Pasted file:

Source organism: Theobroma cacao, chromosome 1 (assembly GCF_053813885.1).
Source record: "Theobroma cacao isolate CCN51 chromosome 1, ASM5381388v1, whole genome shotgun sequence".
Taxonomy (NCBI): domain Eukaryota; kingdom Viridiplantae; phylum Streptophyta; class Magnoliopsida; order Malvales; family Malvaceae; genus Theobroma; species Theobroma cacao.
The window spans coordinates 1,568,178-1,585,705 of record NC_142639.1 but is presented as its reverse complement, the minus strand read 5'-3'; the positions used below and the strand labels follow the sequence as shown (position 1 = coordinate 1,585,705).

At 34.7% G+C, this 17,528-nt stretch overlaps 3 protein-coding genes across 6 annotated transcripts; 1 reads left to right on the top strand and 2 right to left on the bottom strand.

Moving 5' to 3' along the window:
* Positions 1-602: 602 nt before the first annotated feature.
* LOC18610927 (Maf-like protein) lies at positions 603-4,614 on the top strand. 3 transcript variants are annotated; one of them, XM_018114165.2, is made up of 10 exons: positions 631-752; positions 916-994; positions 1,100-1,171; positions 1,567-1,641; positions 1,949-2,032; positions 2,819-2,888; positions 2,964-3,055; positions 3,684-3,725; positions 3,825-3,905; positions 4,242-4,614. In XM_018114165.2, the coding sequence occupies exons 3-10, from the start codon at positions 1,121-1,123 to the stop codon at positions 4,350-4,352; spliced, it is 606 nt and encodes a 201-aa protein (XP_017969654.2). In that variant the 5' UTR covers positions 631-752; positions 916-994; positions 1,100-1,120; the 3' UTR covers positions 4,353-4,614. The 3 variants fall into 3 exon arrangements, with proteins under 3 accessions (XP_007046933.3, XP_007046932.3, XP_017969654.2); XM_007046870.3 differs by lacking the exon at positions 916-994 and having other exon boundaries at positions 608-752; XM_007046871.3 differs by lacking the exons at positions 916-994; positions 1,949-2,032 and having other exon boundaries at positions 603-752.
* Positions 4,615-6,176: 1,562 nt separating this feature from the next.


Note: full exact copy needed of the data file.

Source organism: Theobroma cacao, chromosome 1 (assembly GCF_053813885.1).
Source record: "Theobroma cacao isolate CCN51 chromosome 1, ASM5381388v1, whole genome shotgun sequence".
Taxonomy (NCBI): domain Eukaryota; kingdom Viridiplantae; phylum Streptophyta; class Magnoliopsida; order Malvales; family Malvaceae; genus Theobroma; species Theobroma cacao.
The window spans coordinates 1,568,178-1,585,705 of record NC_142639.1 but is presented as its reverse complement, the minus strand read 5'-3'; the positions used below and the strand labels follow the sequence as shown (position 1 = coordinate 1,585,705).

At 34.7% G+C, this 17,528-nt stretch overlaps 3 protein-coding genes across 6 annotated transcripts; 1 reads left to right on the top strand and 2 right to left on the bottom strand.

Moving 5' to 3' along the window:
* Positions 1-602: 602 nt before the first annotated feature.
* LOC18610927 (Maf-like protein) lies at positions 603-4,614 on the top strand. 3 transcript variants are annotated; one of them, XM_018114165.2, is made up of 10 exons: positions 631-752; positions 916-994; positions 1,100-1,171; positions 1,567-1,641; positions 1,949-2,032; positions 2,819-2,888; positions 2,964-3,055; positions 3,684-3,725; positions 3,825-3,905; positions 4,242-4,614. In XM_018114165.2, the coding sequence occupies exons 3-10, from the start codon at positions 1,121-1,123 to the stop codon at positions 4,350-4,352; spliced, it is 606 nt and encodes a 201-aa protein (XP_017969654.2). In that variant the 5' UTR covers positions 631-752; positions 916-994; positions 1,100-1,120; the 3' UTR covers positions 4,353-4,614. The 3 variants fall into 3 exon arrangements, with proteins under 3 accessions (XP_007046933.3, XP_007046932.3, XP_017969654.2); XM_007046870.3 differs by lacking the exon at positions 916-994 and having other exon boundaries at positions 608-752; XM_007046871.3 differs by lacking the exons at positions 916-994; positions 1,949-2,032 and having other exon boundaries at positions 603-752.
* Positions 4,615-6,176: 1,562 nt separating this feature from the next.